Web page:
Researchers led by an Indian origin scientist at Johns Hopkins have developed a TB tracker that can monitor in real time the behaviour of the TB bacterium in mouse lungs and non-invasively pinpointing the exact location of Mycobacterium tuberculosis.
The new monitoring system could speed up the slow and cumbersome process to test the safety and efficacy of various TB drug regimens and vaccines in animals.
Already, plans are under way for developing a similar system to monitor TB disease in humans.
"Worldwide there are some 9.2 million new infections with TB each year, and new drug combinations are needed fast to treat increasingly resistant strains of the bacterium. Because virtually all drugs are tested in animals first, the TB tracker will play a critical role in such preclinical studies," said senior investigator Dr. Sanjay Jain.
He added: "This new way to locate and study the disease and its behavior in animals should speed studies of TB's response to experimental vaccines, to new drugs and old ones and should accelerate our assessment of whether a treatment is working or not."
B treatment in humans and animals takes much longer than treating other bacterial infections, which makes compliance with lengthy and complicated regimens quite problematic.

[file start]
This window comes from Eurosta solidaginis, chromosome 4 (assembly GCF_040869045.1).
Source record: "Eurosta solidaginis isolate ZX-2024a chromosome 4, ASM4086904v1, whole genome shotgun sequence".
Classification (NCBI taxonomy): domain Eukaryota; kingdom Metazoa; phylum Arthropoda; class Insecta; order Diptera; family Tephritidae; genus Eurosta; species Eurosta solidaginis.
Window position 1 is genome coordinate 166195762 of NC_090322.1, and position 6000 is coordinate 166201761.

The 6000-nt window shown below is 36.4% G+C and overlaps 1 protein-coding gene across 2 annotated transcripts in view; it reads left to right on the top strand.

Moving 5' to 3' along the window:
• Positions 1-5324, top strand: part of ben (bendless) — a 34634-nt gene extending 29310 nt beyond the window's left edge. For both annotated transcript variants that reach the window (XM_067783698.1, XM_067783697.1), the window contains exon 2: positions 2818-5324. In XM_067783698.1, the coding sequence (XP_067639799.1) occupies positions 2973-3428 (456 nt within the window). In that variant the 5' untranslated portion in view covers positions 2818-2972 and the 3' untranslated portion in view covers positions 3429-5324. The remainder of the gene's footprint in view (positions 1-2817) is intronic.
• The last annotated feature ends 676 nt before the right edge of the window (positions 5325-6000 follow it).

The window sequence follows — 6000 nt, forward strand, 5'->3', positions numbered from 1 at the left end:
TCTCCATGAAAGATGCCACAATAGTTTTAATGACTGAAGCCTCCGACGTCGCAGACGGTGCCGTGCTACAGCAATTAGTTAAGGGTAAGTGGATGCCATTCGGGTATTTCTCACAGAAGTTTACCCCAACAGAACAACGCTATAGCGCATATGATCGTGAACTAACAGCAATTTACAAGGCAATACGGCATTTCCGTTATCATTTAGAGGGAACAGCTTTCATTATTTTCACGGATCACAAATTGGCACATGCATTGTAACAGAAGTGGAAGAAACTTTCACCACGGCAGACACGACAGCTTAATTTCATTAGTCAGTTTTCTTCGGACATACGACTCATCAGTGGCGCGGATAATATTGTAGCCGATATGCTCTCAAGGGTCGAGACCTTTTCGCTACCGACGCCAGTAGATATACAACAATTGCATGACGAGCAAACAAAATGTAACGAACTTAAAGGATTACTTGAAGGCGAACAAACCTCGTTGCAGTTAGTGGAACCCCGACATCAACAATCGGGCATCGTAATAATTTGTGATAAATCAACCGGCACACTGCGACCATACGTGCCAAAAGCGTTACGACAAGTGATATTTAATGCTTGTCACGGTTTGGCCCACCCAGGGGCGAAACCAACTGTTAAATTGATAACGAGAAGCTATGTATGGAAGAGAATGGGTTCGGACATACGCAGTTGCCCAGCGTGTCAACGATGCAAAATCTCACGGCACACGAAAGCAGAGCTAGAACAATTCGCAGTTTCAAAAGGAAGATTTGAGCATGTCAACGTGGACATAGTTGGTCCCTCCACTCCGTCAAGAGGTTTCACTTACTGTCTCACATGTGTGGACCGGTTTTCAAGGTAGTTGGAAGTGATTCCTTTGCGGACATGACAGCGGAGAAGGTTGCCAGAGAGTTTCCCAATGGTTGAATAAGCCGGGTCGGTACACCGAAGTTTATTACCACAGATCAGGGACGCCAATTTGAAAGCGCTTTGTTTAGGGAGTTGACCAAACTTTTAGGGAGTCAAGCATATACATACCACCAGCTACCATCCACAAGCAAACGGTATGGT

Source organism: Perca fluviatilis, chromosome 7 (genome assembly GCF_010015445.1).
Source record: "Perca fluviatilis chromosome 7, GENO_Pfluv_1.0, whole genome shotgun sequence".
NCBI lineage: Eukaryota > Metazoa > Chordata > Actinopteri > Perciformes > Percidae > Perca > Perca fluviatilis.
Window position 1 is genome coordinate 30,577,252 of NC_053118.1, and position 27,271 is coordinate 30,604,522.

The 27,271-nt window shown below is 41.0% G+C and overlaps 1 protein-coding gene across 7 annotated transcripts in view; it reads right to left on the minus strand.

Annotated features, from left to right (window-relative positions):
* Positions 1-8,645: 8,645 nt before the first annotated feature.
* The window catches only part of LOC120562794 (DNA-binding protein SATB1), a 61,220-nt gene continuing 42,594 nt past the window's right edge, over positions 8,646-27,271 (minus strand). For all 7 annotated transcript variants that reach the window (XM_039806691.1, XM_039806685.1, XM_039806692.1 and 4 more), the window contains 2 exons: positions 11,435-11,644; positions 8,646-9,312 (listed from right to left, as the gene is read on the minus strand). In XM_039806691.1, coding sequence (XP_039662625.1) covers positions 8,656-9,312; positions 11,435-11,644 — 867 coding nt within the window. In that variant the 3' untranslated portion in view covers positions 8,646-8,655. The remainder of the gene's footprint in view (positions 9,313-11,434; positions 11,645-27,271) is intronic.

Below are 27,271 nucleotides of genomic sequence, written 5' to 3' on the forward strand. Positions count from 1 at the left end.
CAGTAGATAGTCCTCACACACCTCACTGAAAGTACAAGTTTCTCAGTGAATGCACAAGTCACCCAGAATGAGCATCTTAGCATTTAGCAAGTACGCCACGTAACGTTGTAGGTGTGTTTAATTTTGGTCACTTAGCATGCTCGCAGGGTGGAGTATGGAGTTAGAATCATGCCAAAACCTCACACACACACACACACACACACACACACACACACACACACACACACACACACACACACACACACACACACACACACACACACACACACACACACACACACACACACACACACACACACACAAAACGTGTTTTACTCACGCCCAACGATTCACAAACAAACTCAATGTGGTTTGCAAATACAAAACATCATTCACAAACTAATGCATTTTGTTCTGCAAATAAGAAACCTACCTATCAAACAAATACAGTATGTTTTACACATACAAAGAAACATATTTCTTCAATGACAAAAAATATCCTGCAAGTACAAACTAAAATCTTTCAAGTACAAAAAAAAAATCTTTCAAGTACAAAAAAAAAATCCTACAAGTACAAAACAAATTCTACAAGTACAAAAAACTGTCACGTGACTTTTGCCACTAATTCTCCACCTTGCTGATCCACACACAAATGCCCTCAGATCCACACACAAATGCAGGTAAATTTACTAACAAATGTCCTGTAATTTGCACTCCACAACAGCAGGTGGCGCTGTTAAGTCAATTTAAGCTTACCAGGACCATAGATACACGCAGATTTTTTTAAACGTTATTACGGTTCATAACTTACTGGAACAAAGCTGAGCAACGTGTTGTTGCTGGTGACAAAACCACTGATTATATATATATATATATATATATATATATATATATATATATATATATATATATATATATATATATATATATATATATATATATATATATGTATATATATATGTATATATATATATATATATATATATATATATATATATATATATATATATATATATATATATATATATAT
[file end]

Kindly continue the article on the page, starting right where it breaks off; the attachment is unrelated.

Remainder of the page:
In addition, some strains are already resistant to all drugs currently available, thus making it essential to find clues to how the bacterium responds to drug treatment.
In mice, the tracker works by infecting them with a "designer" strain of TB, developed by the Hopkins team to absorb radio-tracing chemicals.
The chemicals light up the germ and any infected tissues in the lung, permitting an image captured by CT, PET and SPECT scanners.
As the new system tracks disease progression over time within the same group of live animals, fewer animals are needed than in conventional animal testing protocols.
The tracker could be useful for studying TB in larger animals, including rabbits, guinea pigs and nonhuman primates, whose TB infection mimics human disease much more closely than infection in mice.
The study on the system has been published in the latest issue of the online journal Public Library of Science (PLoS One).